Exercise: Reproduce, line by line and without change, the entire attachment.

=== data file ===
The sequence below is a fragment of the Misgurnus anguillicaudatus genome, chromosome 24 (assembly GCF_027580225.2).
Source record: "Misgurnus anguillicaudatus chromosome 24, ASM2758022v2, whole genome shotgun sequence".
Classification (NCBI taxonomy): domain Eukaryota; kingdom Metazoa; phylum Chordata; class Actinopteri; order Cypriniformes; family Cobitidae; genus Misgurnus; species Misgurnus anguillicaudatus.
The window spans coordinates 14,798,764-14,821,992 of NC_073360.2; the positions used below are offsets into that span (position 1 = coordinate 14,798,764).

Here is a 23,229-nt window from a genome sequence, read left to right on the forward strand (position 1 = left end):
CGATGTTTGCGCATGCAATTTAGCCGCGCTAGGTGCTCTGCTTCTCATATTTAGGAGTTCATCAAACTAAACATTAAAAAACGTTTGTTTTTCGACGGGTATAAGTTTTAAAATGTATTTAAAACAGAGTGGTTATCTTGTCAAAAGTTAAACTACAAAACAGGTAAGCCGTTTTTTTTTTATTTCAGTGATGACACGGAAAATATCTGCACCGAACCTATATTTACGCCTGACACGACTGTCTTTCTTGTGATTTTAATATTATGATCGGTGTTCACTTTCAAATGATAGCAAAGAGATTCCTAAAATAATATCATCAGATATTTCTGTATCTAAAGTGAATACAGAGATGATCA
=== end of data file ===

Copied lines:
The sequence below is a fragment of the Misgurnus anguillicaudatus genome, chromosome 24 (assembly GCF_027580225.2).
Source record: "Misgurnus anguillicaudatus chromosome 24, ASM2758022v2, whole genome shotgun sequence".
Classification (NCBI taxonomy): domain Eukaryota; kingdom Metazoa; phylum Chordata; class Actinopteri; order Cypriniformes; family Cobitidae; genus Misgurnus; species Misgurnus anguillicaudatus.
The window spans coordinates 14,798,764-14,821,992 of NC_073360.2; the positions used below are offsets into that span (position 1 = coordinate 14,798,764).

Here is a 23,229-nt window from a genome sequence, read left to right on the forward strand (position 1 = left end):
CGATGTTTGCGCATGCAATTTAGCCGCGCTAGGTGCTCTGCTTCTCATATTTAGGAGTTCATCAAACTAAACATTAAAAAACGTTTGTTTTTCGACGGGTATAAGTTTTAAAATGTATTTAAAACAGAGTGGTTATCTTGTCAAAAGTTAAACTACAAAACAGGTAAGCCGTTTTTTTTTTATTTCAGTGATGACACGGAAAATATCTGCACCGAACCTATATTTACGCCTGACACGACTGTCTTTCTTGTGATTTTAATATTATGATCGGTGTTCACTTTCAAATGATAGCAAAGAGATTCCTAAAATAATATCATCAGATATTTCTGTATCTAAAGTGAATACAGAGATGATCA